Myall Creek massacre exhibition provides new perspective

An exhibition exploring the history and site of the 1838 Myall Creek massacre through the work of some of Australia’s leading Indigenous artists is expected to challenge visitors to take a new look at history.

The touring exhibition Myall Creek and beyond from the New England Regional Art Museum (NERAM) will open at the USC Art Gallery at Sippy Downs on Monday 1 February.

The exhibition was two years in development at NERAM and features work by artists Robert Andrew, Fiona Foley, Julie Gough, Colin Isaacs, Jolea Isaacs, David and Tim Leha with Quarralia Knox, Laurie Nilsen, Judy Watson and Warraba Weatherall.

It also includes the Myall Creek Gathering Cloak made by members of the local community working with Carol McGregor.

NERAM Director Rachael Parsons said the evocative exhibition was a partnership between the art museum and the Friends of Myall Creek Memorial, with the tour supported by Visions of Australia.

“The exhibition theme and content are challenging, but it is vitally important that we acknowledge and discuss these aspects of Australia’s history, and that First Nation People’s voices lead those discussions,” she said.

“The participating artists visited the Myall Creek memorial site near Bingara, attended the 2017 memorial event organised by the Friends of Myall Creek Memorial on the anniversary of the massacre, and met with members of the local community to talk about its significance to them.”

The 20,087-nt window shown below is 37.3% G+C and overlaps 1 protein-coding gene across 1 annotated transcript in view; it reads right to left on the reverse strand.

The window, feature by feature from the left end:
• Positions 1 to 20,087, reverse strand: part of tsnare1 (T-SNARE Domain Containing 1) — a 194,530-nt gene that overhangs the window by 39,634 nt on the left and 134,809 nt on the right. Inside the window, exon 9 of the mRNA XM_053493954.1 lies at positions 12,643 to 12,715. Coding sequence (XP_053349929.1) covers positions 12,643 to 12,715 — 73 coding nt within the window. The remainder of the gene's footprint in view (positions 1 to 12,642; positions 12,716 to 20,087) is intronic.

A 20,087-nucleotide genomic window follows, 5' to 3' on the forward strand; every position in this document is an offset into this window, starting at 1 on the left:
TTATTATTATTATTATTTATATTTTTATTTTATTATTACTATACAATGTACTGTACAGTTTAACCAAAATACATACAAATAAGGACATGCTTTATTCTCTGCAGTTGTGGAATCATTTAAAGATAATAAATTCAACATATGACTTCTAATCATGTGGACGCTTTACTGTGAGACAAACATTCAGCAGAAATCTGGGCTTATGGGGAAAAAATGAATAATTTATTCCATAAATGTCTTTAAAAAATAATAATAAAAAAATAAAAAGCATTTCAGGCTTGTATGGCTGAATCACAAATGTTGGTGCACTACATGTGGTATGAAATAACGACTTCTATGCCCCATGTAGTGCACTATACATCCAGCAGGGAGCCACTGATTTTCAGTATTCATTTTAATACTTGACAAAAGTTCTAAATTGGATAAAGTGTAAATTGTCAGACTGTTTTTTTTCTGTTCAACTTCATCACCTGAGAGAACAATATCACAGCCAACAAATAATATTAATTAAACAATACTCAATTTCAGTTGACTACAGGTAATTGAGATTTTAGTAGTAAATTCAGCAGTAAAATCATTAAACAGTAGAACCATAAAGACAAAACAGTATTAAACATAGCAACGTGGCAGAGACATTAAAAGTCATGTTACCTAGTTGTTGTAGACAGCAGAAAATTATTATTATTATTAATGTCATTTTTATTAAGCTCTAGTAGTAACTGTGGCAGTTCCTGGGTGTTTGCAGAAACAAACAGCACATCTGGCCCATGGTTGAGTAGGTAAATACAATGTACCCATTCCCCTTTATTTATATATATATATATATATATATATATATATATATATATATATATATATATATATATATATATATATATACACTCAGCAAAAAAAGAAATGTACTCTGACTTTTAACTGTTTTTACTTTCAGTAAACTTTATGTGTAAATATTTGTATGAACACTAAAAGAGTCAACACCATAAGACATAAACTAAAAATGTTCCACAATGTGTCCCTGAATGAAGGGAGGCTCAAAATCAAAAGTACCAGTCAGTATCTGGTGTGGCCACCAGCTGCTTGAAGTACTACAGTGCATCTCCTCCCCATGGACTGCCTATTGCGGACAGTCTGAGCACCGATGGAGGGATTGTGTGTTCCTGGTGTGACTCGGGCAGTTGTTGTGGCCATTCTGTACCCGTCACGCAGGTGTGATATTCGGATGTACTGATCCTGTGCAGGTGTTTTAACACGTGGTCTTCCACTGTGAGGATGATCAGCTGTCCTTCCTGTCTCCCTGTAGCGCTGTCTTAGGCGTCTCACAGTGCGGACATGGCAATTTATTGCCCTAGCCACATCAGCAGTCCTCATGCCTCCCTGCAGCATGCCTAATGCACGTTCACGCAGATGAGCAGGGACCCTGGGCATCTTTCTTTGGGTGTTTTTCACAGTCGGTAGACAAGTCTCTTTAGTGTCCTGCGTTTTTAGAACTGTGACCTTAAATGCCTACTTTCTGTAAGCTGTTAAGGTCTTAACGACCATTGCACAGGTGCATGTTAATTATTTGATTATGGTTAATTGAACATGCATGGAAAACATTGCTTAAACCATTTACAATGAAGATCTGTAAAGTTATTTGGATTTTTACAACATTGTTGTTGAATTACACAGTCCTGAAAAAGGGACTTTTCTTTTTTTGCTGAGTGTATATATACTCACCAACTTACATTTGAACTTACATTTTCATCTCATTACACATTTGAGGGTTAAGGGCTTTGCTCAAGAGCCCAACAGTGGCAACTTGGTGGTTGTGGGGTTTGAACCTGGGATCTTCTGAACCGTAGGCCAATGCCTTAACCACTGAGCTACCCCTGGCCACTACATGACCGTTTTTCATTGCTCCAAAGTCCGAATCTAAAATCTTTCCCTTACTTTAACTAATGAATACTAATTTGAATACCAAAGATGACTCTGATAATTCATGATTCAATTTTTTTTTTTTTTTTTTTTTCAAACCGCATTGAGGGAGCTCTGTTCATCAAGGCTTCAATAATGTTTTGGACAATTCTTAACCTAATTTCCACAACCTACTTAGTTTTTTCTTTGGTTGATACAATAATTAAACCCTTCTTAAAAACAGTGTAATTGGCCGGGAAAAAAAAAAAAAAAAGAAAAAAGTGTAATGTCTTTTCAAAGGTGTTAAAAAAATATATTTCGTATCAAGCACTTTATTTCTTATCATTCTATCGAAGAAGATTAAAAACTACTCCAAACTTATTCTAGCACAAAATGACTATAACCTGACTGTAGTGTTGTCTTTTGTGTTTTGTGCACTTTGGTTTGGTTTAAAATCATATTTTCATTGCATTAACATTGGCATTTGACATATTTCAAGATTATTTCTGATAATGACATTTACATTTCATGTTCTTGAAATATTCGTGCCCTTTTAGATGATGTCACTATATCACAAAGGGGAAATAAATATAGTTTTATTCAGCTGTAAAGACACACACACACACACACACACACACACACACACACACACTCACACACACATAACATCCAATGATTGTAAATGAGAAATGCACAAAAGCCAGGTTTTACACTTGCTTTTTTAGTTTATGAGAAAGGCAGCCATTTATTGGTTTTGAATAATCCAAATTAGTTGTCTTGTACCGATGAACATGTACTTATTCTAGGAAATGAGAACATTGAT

The exhibition commemorates the Myall Creek massacre in NSW, which saw 28 Aboriginal people murdered by a group of 11 convicts and ex-convict stockmen led by a squatter.

Although there were many other massacres of Indigenous people across Australia, this one had special significance because it was the only time that white men were arrested, charged and hung for the massacre of Aboriginal people, following a police investigation.

Guest curator Bianca Beetson said the artists selected for this exhibition were chosen for their ability to create work that deepens the conversation.

“All of them, in different ways, interrogate dialogues surrounding Aboriginal massacres, frontier wars and hidden histories, whether it’s through the artists creating work which responds to the place ‘Myall Creek’, or the artist’s broader response to issues surrounding Australia’s frontier history,” she said.

“This presented a challenge when curating this exhibition, as was I faced with trying to curate work that authentically engages with the story of atrocities such as Myall Creek, but at the same time I was mindful of not triggering trauma in Aboriginal and Torres Strait Islander audiences who share this dark history.”

The exhibition will be on display at USC Art Gallery from 10am on Monday 1 February to Saturday 24 April.

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